The AFCEA of Tokyo, or the Armed Forces Communication and Electronics Association, is an amazing place to network. Be sure to show up with a ridiculous amount of business cards and be ready to talk. Events are organized monthly from themes covering cyber security to artificial intelligence.

Be open minded

Before moving to Japan I studied what manners were expected of me, and thought by knowing those and the language it would be enough to convey respect and communicate efficiently. I was wrong. At the time I had no idea that the two mindsets I believed to be universal, were the key to understanding communication in Japan.


Much like the typical American I think linearly, as in I always know what I have ahead of me. Regardless if it’s an assignment due or what I want to make for dinner, there is an exact sequence to follow in order to bring that task to fruition with the utmost speed and efficiency. From this standpoint the only thing I have in common with the Japan’s respect of time is my almost obsessive need to be on time, if not early, to events.

The Japanese way of viewing time focuses on unwrapping details meticulously, and compartmentalizing them. It can almost come across as ruminated, or even cyclic, which can make one sometimes wonder how any decisions are finalized at all.  Similarly, as a lot of verbal communication here is indirect, so is the desire or method to finish the task at hand. It’s more about doing the right thing at the right time, regardless of how long it may take to do it correctly. Not saying deadlines aren’t a thing here, but it encourages me to be a little more patient than I normally would be when expecting an answer or result.

Being Direct

If you have an opinion on something, you generally voice it. That’s how I was raised, but it may not translate properly if I apply that here. In Japan there is the “art of the stomach”, or haragei. The equivalent of us using our gut, or intuition, to understand what is expected of us after a conversation takes place. Body language is heavily utilized here and there is the assumption that a lot of reading between the lines is as commonplace as it is expected.

In order to find common ground and circumvent the “to hear one is to understand ten” concept, or ichi ieba zyuu o shiru, I will try to do the following:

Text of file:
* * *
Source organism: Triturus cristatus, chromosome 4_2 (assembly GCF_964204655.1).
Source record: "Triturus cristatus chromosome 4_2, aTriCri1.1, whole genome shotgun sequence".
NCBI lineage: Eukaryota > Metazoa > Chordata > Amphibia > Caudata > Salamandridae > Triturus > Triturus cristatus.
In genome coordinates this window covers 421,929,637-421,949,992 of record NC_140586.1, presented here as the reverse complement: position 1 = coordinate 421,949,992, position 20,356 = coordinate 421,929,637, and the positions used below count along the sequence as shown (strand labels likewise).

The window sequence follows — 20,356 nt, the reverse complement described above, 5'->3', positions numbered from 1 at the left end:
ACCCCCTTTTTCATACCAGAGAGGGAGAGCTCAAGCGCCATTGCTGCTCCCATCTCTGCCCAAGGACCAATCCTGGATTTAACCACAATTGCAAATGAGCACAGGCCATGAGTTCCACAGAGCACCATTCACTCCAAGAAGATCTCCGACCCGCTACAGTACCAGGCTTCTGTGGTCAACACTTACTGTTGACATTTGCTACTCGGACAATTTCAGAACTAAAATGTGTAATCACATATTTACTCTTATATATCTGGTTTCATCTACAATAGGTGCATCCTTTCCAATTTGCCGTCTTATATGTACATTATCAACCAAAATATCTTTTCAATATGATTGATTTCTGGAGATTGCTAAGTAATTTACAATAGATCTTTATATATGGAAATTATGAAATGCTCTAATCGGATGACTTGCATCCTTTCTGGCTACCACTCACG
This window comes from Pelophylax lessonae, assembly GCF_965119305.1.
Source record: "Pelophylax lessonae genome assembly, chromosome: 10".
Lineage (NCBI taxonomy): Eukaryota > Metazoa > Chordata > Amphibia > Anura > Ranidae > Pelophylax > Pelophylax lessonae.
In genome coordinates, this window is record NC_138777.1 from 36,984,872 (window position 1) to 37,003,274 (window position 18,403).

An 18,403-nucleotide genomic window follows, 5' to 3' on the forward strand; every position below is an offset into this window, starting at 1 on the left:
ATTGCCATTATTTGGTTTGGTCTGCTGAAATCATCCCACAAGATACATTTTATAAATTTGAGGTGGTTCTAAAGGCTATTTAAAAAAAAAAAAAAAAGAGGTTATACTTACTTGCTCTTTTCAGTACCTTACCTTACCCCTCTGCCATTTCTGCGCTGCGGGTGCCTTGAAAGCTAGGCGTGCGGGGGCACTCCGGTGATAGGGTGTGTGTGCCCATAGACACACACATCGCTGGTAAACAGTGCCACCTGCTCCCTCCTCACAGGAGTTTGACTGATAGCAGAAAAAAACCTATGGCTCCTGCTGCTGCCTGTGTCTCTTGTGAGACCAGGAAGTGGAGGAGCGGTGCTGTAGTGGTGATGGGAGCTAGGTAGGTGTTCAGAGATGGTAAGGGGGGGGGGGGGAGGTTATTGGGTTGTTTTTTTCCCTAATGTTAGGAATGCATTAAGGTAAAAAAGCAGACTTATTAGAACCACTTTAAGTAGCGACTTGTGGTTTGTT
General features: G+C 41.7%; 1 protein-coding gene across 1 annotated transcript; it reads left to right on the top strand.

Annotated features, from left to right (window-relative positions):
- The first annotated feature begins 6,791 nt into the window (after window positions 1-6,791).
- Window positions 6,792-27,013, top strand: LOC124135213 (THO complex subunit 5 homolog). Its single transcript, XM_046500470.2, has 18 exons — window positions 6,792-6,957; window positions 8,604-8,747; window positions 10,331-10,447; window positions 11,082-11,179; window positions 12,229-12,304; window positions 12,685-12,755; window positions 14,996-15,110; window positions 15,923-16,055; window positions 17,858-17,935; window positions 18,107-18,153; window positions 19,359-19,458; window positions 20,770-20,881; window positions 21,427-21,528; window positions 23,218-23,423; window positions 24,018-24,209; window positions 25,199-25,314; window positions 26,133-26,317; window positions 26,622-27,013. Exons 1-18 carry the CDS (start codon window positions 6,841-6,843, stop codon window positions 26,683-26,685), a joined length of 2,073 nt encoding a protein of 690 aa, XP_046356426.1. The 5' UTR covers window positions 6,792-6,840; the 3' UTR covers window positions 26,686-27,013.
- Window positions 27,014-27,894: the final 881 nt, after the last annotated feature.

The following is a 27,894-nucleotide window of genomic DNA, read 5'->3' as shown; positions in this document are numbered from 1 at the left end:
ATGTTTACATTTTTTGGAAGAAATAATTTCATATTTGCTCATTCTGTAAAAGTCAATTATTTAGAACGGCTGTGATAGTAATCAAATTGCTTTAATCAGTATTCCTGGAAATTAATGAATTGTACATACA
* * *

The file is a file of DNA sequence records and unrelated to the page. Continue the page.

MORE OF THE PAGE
1. Acknowledge that you are listening by interjecting via aizuchi (place filler noises such as un or hai dependent on your social ranking with the speaker).
  2. Align with the speaker at the end of the conversation by reiterating their concerns or requests, and don’t be afraid to ask open ended questions that begin by asking permission or inquiring how they would feel if you took certain initiatives.
  3. Assure them you will do all that you can, and let them know that if you have any questions you will contact them further. This subtly admits your lack of experience in the Japanese skill of haragei, and now they won’t be as surprised if you end up asking for more details later.

Be yourself

Throughout this whole process don’t lose sight of who you are, and take time to have some fun. I’ve certainly had my share of lazy days so I can reset as a human being, and get back to the grind fueled. It’s important not to burn out, or you may start to resent your efforts and fall back into that comfort zone made out of complacency. While it’s not going to be the easiest thing you’ve ever done, it’s going to be the most rewarding thing you can do for yourself. No one else is going to do it for you either, so give yourself some love and start doing what is necessary to get you to where you want to be.

Check out the below for some of my favorite local lightning talks, networking opportunities, and study meetups: